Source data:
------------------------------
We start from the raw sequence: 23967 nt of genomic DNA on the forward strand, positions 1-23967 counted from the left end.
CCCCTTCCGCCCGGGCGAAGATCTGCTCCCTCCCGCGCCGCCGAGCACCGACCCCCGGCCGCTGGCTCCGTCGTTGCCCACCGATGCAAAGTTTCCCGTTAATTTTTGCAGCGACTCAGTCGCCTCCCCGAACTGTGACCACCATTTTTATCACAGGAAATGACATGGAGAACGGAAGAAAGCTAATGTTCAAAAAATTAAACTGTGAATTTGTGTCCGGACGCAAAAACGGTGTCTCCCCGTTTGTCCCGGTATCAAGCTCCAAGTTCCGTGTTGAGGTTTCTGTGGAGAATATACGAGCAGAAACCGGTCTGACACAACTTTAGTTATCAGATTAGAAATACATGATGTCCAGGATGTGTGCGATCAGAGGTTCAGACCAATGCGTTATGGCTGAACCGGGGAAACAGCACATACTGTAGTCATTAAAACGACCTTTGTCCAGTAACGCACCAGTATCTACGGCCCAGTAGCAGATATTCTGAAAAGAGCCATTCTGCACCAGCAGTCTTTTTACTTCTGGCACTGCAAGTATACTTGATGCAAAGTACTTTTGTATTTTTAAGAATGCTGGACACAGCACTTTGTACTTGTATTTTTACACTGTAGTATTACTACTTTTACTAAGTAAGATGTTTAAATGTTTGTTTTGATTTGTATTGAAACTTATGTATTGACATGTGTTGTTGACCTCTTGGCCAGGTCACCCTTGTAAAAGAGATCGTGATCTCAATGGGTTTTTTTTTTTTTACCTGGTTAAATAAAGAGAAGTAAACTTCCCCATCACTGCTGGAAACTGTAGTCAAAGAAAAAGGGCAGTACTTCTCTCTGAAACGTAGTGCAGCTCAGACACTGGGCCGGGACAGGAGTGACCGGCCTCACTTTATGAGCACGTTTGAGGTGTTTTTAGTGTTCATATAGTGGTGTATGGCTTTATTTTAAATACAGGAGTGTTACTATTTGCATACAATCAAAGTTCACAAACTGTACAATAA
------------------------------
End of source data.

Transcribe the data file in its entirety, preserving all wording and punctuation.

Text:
We start from the raw sequence: 23967 nt of genomic DNA on the forward strand, positions 1-23967 counted from the left end.
CCCCTTCCGCCCGGGCGAAGATCTGCTCCCTCCCGCGCCGCCGAGCACCGACCCCCGGCCGCTGGCTCCGTCGTTGCCCACCGATGCAAAGTTTCCCGTTAATTTTTGCAGCGACTCAGTCGCCTCCCCGAACTGTGACCACCATTTTTATCACAGGAAATGACATGGAGAACGGAAGAAAGCTAATGTTCAAAAAATTAAACTGTGAATTTGTGTCCGGACGCAAAAACGGTGTCTCCCCGTTTGTCCCGGTATCAAGCTCCAAGTTCCGTGTTGAGGTTTCTGTGGAGAATATACGAGCAGAAACCGGTCTGACACAACTTTAGTTATCAGATTAGAAATACATGATGTCCAGGATGTGTGCGATCAGAGGTTCAGACCAATGCGTTATGGCTGAACCGGGGAAACAGCACATACTGTAGTCATTAAAACGACCTTTGTCCAGTAACGCACCAGTATCTACGGCCCAGTAGCAGATATTCTGAAAAGAGCCATTCTGCACCAGCAGTCTTTTTACTTCTGGCACTGCAAGTATACTTGATGCAAAGTACTTTTGTATTTTTAAGAATGCTGGACACAGCACTTTGTACTTGTATTTTTACACTGTAGTATTACTACTTTTACTAAGTAAGATGTTTAAATGTTTGTTTTGATTTGTATTGAAACTTATGTATTGACATGTGTTGTTGACCTCTTGGCCAGGTCACCCTTGTAAAAGAGATCGTGATCTCAATGGGTTTTTTTTTTTTTACCTGGTTAAATAAAGAGAAGTAAACTTCCCCATCACTGCTGGAAACTGTAGTCAAAGAAAAAGGGCAGTACTTCTCTCTGAAACGTAGTGCAGCTCAGACACTGGGCCGGGACAGGAGTGACCGGCCTCACTTTATGAGCACGTTTGAGGTGTTTTTAGTGTTCATATAGTGGTGTATGGCTTTATTTTAAATACAGGAGTGTTACTATTTGCATACAATCAAAGTTCACAAACTGTACAATAA